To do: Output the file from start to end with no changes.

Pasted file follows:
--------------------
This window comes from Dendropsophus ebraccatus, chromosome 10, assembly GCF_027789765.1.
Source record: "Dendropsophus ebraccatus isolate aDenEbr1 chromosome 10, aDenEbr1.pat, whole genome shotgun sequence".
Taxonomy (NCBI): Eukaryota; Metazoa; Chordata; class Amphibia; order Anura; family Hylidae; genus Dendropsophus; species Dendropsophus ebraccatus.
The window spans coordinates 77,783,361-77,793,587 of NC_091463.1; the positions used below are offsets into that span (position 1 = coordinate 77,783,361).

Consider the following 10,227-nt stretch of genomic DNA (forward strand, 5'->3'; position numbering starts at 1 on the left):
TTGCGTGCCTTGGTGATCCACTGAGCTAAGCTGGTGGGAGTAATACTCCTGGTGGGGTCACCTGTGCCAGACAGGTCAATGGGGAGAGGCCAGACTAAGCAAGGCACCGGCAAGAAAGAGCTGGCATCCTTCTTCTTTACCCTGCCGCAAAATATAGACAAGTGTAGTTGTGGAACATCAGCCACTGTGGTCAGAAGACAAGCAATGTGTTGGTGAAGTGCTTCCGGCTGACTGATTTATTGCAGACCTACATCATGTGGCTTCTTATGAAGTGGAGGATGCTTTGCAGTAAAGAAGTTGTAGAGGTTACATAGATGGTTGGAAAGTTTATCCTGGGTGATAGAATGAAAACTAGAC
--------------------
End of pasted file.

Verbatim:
This window comes from Dendropsophus ebraccatus, chromosome 10, assembly GCF_027789765.1.
Source record: "Dendropsophus ebraccatus isolate aDenEbr1 chromosome 10, aDenEbr1.pat, whole genome shotgun sequence".
Taxonomy (NCBI): Eukaryota; Metazoa; Chordata; class Amphibia; order Anura; family Hylidae; genus Dendropsophus; species Dendropsophus ebraccatus.
The window spans coordinates 77,783,361-77,793,587 of NC_091463.1; the positions used below are offsets into that span (position 1 = coordinate 77,783,361).

Consider the following 10,227-nt stretch of genomic DNA (forward strand, 5'->3'; position numbering starts at 1 on the left):
TTGCGTGCCTTGGTGATCCACTGAGCTAAGCTGGTGGGAGTAATACTCCTGGTGGGGTCACCTGTGCCAGACAGGTCAATGGGGAGAGGCCAGACTAAGCAAGGCACCGGCAAGAAAGAGCTGGCATCCTTCTTCTTTACCCTGCCGCAAAATATAGACAAGTGTAGTTGTGGAACATCAGCCACTGTGGTCAGAAGACAAGCAATGTGTTGGTGAAGTGCTTCCGGCTGACTGATTTATTGCAGACCTACATCATGTGGCTTCTTATGAAGTGGAGGATGCTTTGCAGTAAAGAAGTTGTAGAGGTTACATAGATGGTTGGAAAGTTTATCCTGGGTGATAGAATGAAAACTAGAC